Bucknell University offers financial support to students who receive internships in the non-profit or public service sectors and are not being paid by the company. This fund, while competitive is a gesture of encouragement.

University of Richmond carries out a similar practice by awarding fellowships to students with unpaid internships, averaging $3,700 per student. 

This type of financial assistance levels the playing field for people who do not have the monetary resources to take on an unpaid internship in New York City, Philadelphia or San Francisco.

While it is impossible to avoid the cut-throat nature of securing an internship, universities across the nation —including Lehigh — could implement programs that assist students in covering costs. College is about opportunity. The opportunity to expand your horizons. The opportunity to gain practical experience. The opportunity to lead a better life.

Unpaid or for-credit-only internships extinguish that opportunity, subtly reinforcing the notion that the “opportunity” to have real-world experience is only an opportunity for those whose families can afford to pay or have the connections to stand out in the first place.

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  1. Lehigh has you covered.

    You may want to check out the Iaccoca International Internship Program.

    These are fantastic opportunities, pay a small stipend, but cover your costs. These are also targeted to those on financial aid.

    If this does not work then meet people and sell yourself…

    Also, if you don’t come from a family with connections or have free room and board in a big city – leverage what you have. Create your own opportunity in your smaller town (or a town where grandparents/other relatives live) to work for someone who you do know or volunteering in a significant way at a non-profit.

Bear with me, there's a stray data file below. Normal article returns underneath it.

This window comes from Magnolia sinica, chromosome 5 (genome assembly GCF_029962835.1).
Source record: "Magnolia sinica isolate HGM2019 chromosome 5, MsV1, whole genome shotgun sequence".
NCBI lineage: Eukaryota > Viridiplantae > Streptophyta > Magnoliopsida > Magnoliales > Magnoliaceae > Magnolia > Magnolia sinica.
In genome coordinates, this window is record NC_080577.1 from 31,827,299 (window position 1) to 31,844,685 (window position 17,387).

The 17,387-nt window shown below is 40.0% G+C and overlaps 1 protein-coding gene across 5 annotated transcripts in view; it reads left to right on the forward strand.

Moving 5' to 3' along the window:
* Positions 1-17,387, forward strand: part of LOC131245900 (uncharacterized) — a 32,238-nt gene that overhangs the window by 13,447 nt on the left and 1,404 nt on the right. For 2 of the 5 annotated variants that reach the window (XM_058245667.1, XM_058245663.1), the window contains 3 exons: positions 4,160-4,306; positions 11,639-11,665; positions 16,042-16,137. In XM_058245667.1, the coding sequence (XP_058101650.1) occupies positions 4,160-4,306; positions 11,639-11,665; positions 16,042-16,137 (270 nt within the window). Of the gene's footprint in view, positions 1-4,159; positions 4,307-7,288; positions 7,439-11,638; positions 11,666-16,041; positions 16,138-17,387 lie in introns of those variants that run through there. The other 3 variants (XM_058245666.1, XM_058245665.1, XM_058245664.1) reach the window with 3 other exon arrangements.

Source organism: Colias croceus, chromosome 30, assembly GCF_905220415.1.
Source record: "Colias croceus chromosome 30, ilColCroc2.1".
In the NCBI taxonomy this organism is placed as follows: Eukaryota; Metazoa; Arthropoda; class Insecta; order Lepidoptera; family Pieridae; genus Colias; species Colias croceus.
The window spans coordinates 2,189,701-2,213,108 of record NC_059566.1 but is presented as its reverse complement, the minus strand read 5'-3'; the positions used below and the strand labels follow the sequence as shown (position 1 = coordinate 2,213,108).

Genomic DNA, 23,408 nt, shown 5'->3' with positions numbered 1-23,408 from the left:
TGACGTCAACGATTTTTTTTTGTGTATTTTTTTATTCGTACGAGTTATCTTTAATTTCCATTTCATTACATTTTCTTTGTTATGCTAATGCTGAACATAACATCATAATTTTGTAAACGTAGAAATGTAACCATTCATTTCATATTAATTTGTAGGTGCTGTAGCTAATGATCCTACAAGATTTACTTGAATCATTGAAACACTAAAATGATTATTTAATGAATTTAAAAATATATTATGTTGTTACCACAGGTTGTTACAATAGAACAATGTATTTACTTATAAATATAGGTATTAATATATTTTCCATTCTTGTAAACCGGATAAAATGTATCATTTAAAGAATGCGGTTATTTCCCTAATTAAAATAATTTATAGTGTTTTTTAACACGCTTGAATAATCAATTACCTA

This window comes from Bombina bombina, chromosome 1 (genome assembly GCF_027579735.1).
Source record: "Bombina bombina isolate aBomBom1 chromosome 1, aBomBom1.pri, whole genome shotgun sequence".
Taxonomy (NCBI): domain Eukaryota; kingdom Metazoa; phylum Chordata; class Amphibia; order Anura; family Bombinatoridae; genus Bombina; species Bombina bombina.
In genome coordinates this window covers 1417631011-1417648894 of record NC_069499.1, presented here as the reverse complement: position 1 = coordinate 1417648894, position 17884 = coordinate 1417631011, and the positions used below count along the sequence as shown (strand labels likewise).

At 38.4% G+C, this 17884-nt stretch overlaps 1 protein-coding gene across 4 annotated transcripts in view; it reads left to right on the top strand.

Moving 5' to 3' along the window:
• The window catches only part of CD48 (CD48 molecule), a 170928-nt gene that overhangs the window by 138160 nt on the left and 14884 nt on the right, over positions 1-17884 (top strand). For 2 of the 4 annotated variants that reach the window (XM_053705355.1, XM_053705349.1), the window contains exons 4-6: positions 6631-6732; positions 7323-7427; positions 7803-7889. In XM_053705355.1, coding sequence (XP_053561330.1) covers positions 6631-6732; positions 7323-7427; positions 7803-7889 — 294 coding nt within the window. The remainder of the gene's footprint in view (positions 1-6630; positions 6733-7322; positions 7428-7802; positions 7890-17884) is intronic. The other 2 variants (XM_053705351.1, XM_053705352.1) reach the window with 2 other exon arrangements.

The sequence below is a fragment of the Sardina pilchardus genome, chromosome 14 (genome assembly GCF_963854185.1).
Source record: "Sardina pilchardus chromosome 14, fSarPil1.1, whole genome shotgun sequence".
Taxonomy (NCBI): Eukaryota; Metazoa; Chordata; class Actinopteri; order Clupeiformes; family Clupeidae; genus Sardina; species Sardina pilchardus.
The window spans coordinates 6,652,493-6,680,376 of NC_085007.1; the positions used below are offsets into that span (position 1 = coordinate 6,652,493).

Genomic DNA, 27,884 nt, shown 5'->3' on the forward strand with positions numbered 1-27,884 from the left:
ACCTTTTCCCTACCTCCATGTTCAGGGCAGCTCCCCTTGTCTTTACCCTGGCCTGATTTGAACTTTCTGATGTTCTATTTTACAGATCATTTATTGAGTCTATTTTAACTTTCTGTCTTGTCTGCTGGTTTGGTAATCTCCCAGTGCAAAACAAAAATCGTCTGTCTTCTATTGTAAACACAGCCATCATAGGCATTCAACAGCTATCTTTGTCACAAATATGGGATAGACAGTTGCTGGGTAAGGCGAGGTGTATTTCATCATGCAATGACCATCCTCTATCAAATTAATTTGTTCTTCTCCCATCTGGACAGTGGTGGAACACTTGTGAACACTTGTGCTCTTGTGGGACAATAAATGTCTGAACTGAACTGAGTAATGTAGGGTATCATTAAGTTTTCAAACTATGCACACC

Not all good experience is Philly, NYC, etc and no one ever said you are partying and living with bros during an internship, and not all good work experience is at well known firms. Go door to door pitching your services in your local community and you will find/make an internship.

  2. Former For-Credit Intern on

    Internships for credit are a complete racket.

    Interns who work for credit are required, by the Fair Labor Standards Act, to glean educational value from their placements. In other words, they have to be doing something more substantive than filing papers and getting coffee. For the employer, that means that the intern is adding value. Yet the employer is not required to compensate the student. Fine, then the college or university should “pay” the student in course credit, not require the student to pay for the credits, in effect paying to work. I’d be more forgiving if the employer’s resources were stretched thin and couldn’t otherwise support bringing on an intern at $9 per hour, but I’ve interned for credit at two companies that could have afforded to pay their interns, but chose not to because they didn’t have to. The companies were cool and could have their pick of any intern they wanted—and the interns knew they were lucky to be there. Sure, paying for the credits was my admission ticket into a great internship experience and resume builder, but the employers were reaping significant benefits without having to pay a dime and the school was just raking in the tuition.